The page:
I wish Dahl Daddys was my local curry shop.
I wish more cooks went to the same effort to make their own condiments like the Dahl Daddys crew do. I wish more hospitality operators decorated their venue with interesting books about art and photography, primarily salvaged from op shop bookshelves. And I wish they sold the shop’s warmth and good energy by the litre, primarily so I could recreate that Dahl Daddys atmosphere at home while also showing others that you don’t need big-budget fit-outs and marketing budgets to maketh the vibe.
But it isn’t. And they don’t, to all of the above. So if you or I want that Dahl Daddys experience, we’re going to have to find our way to the Margaret River Skate Park and Youth Precinct where, after 4pm on selected days, the park’s cafe wipes the sleep out of its eyes, pulls up the rollers and re-emerges as a spirited curry canteen serving a tiny blackboard menu of bold South Asian food. (Perhaps you ate here while the cafe hosted Northern Mexican pop-up Nortena?) Yes, it might be some distance for us folks in the big city to travel for a feed, but considering the journey Dahl Daddys founder Corey Rozario has made to get here, it seems fair that we reciprocate.
Born in Mandurah to a Burmese father and a British mother, Rozario grew up eating Asian food. Trips to Perth to play soccer were bookended by homecooked curries at Burmese uncles’ and aunties’ places; the city also offered opportunities to eat dim sum, hawker food and other Asian food that was thin on the ground in Mandurah. At home, his dad cooked Burmese for the family including, you guessed it, dal. After qualifying as a boilermaker, Rozario wanted a change of scenery and took on an apprenticeship at a major restaurant. Although things didn’t pan out, the six months our man spent in a commercial kitchen inspired him to spend three years travelling and eating through Asia – a formative journey that took in Indonesia, Malaysia, Laos, Thailand, Vietnam, Cambodia and his father’s homeland, Burma.
Back in WA, he relocated to Margaret River where he added Glenarty Road, Cowaramup cafe Black Sheep Deli and a stint with native pop-up Fervor to his CV. Earlier this year, he caught wind that the aforementioned cafe at the skate park was interested in having another tenant take over the space after hours (the cafe shuts daily at noon), Rozario and his partner Imogen Mitchell applied, and at the end of May, Dahl Daddys came into effect. But while Rozario’s Asian heritage is Burmese, his menu is a little trickier to pinpoint geographically.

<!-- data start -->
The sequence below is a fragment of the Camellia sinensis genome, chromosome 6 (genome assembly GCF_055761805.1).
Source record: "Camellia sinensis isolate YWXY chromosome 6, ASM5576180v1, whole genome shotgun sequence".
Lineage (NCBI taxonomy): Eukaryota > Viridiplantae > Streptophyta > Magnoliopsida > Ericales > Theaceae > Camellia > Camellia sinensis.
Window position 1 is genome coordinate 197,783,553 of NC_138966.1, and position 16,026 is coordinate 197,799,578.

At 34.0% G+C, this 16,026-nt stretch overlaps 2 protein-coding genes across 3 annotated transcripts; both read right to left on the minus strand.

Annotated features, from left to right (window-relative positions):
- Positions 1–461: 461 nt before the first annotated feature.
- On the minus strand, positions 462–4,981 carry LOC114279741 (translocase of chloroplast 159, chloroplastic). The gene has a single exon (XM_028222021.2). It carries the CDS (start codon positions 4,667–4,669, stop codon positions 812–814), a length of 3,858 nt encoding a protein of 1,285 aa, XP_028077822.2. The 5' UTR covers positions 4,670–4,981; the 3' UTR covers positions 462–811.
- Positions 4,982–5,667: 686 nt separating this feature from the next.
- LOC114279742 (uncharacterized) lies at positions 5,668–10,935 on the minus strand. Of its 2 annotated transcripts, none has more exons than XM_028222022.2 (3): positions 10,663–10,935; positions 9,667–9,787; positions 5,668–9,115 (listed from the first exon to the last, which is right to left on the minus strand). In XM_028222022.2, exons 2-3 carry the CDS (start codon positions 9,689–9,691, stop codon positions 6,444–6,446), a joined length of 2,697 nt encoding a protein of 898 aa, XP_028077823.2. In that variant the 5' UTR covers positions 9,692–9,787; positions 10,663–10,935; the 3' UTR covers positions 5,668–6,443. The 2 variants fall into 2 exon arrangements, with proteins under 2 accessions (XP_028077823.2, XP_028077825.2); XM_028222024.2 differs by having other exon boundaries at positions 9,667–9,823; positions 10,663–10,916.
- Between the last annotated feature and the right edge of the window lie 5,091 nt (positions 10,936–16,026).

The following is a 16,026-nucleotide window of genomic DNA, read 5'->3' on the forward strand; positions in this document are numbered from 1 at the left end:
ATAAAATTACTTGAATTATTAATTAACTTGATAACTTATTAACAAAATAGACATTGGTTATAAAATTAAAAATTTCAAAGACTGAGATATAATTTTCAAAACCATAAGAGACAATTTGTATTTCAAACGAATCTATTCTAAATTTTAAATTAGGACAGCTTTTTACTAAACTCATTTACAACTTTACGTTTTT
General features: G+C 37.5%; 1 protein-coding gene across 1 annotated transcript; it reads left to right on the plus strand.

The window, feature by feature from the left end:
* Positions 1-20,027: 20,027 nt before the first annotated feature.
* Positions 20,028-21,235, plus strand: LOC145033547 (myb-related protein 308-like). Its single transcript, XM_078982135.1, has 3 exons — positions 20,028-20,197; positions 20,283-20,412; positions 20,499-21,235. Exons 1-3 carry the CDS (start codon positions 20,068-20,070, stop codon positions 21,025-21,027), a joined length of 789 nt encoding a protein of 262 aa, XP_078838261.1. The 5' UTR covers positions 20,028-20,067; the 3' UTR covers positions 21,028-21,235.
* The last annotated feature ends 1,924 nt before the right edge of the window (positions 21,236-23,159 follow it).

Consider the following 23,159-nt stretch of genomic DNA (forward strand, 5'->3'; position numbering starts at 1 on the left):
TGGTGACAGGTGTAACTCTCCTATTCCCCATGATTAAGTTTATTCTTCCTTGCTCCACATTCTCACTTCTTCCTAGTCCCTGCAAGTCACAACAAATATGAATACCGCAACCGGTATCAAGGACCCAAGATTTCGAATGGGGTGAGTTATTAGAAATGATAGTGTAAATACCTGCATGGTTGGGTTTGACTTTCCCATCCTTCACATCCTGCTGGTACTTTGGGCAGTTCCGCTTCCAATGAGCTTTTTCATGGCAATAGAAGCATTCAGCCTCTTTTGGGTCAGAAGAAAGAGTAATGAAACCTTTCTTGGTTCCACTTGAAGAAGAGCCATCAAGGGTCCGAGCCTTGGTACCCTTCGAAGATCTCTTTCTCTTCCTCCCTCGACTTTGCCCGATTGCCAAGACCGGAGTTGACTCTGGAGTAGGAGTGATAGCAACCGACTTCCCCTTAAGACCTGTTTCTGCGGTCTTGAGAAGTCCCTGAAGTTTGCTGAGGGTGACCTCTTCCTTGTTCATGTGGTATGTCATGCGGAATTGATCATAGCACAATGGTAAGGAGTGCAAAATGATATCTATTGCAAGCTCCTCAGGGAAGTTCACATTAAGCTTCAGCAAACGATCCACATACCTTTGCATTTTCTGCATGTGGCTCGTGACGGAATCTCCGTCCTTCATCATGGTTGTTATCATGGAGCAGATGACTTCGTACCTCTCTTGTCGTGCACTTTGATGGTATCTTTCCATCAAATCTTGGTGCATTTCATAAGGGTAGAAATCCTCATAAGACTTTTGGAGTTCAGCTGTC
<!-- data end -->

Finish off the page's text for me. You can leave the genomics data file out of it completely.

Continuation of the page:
“I didn’t want to be like just Burmese, Indian or Thai,” he says of Dahl Daddys’ broad South Asian focus. “I felt that encompassing that whole region made sense to me and I just want to let people know roughly what we’re doing. I don’t want to pigeonhole myself. I mean, on opening night I did (the Indian-South African dish) bunny chow.”
Dal, unsurprisingly, is a mainstay of Dahl Daddys’ clipped blackboard menus and Rozario’s version is a winner. A nourishing mass of slow-cooked legumes (red lentils primarily with the occasional handful of pigeon peas thrown in) finished with fried curry leaves, the recipe is based on the dal his dad cooked growing up. But as great as the dal is, it’s the house-made condiments where things really take a turn for the interesting. Need a cooling counterpoint to your meal? Go the herbed yoghurt. Want to ramp things up a little? The sambal balachan – a crunchy mass of shrimp and fried onions – is ready to spring into action, as is Burma’s pungent fermented tea leaf salad, laphet. House pickles such as sweet, vinegary brinjal (eggplant pickle) come standard issue. Deliciousness aside, the dal also scores highly for plant-based nutrition (the use of grass-fed ghee, however, means the dal isn’t vegan) and value for money.
“My intention is that you can get a healthy wholesome meal without breaking the bank and have a good conversation and sit in a nice space and enjoy something that’s different to what the town’s used to,” says Rozario.
Not that Rozario is averse to cooking with (thoughtfully sourced) meat and fish. When we visit, a gently spiced kangaroo curry was also on the menu. Recent trials with mohinga – Burma’s legendary fish stew – have also proved promising. While all curries come with rice, flaky parathas are also available while guests can either takeaway their order or enjoy it dine-in in the outdoor (albeit undercover) cafe space. The soundtrack grooves, the counter is littered with cool art books and the food … well, you know about the food. Like I was saying, I wish Dahl Daddys was my local curry shop.
31 Walcliffe Rd, Margaret River
Thu to Mon 4pm–10pm